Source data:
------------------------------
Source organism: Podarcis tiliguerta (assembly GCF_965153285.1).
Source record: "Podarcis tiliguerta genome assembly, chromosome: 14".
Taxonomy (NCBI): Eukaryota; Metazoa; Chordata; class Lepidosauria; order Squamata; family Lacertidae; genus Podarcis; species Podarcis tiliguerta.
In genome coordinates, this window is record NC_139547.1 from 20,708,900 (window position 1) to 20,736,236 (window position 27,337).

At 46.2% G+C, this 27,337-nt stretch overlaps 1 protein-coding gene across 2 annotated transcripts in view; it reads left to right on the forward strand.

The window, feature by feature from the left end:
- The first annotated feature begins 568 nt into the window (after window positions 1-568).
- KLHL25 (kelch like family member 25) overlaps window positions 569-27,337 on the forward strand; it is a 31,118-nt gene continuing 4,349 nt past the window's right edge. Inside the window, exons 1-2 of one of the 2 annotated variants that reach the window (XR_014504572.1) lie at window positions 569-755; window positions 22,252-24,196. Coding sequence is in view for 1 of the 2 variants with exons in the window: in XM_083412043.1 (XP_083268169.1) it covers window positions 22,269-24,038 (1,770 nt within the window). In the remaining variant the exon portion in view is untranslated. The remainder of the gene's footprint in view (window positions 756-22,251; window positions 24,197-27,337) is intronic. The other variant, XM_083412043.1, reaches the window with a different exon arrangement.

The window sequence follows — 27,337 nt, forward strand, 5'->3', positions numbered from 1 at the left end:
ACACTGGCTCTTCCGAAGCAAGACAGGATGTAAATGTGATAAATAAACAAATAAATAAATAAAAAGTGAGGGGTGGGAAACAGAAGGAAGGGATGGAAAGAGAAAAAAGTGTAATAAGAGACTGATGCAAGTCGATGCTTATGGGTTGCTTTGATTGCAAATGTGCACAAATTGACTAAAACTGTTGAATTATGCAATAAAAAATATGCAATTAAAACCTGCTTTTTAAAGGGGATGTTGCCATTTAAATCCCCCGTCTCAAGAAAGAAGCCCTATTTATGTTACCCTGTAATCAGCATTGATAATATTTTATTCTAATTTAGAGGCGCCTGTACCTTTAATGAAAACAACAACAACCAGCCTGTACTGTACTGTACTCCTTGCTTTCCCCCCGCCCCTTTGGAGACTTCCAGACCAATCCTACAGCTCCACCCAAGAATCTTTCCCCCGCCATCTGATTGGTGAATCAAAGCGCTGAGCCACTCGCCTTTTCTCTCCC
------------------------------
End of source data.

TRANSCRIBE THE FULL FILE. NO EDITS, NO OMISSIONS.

Source organism: Podarcis tiliguerta (assembly GCF_965153285.1).
Source record: "Podarcis tiliguerta genome assembly, chromosome: 14".
Taxonomy (NCBI): Eukaryota; Metazoa; Chordata; class Lepidosauria; order Squamata; family Lacertidae; genus Podarcis; species Podarcis tiliguerta.
In genome coordinates, this window is record NC_139547.1 from 20,708,900 (window position 1) to 20,736,236 (window position 27,337).

At 46.2% G+C, this 27,337-nt stretch overlaps 1 protein-coding gene across 2 annotated transcripts in view; it reads left to right on the forward strand.

The window, feature by feature from the left end:
- The first annotated feature begins 568 nt into the window (after window positions 1-568).
- KLHL25 (kelch like family member 25) overlaps window positions 569-27,337 on the forward strand; it is a 31,118-nt gene continuing 4,349 nt past the window's right edge. Inside the window, exons 1-2 of one of the 2 annotated variants that reach the window (XR_014504572.1) lie at window positions 569-755; window positions 22,252-24,196. Coding sequence is in view for 1 of the 2 variants with exons in the window: in XM_083412043.1 (XP_083268169.1) it covers window positions 22,269-24,038 (1,770 nt within the window). In the remaining variant the exon portion in view is untranslated. The remainder of the gene's footprint in view (window positions 756-22,251; window positions 24,197-27,337) is intronic. The other variant, XM_083412043.1, reaches the window with a different exon arrangement.

The window sequence follows — 27,337 nt, forward strand, 5'->3', positions numbered from 1 at the left end:
ACACTGGCTCTTCCGAAGCAAGACAGGATGTAAATGTGATAAATAAACAAATAAATAAATAAAAAGTGAGGGGTGGGAAACAGAAGGAAGGGATGGAAAGAGAAAAAAGTGTAATAAGAGACTGATGCAAGTCGATGCTTATGGGTTGCTTTGATTGCAAATGTGCACAAATTGACTAAAACTGTTGAATTATGCAATAAAAAATATGCAATTAAAACCTGCTTTTTAAAGGGGATGTTGCCATTTAAATCCCCCGTCTCAAGAAAGAAGCCCTATTTATGTTACCCTGTAATCAGCATTGATAATATTTTATTCTAATTTAGAGGCGCCTGTACCTTTAATGAAAACAACAACAACCAGCCTGTACTGTACTGTACTCCTTGCTTTCCCCCCGCCCCTTTGGAGACTTCCAGACCAATCCTACAGCTCCACCCAAGAATCTTTCCCCCGCCATCTGATTGGTGAATCAAAGCGCTGAGCCACTCGCCTTTTCTCTCCC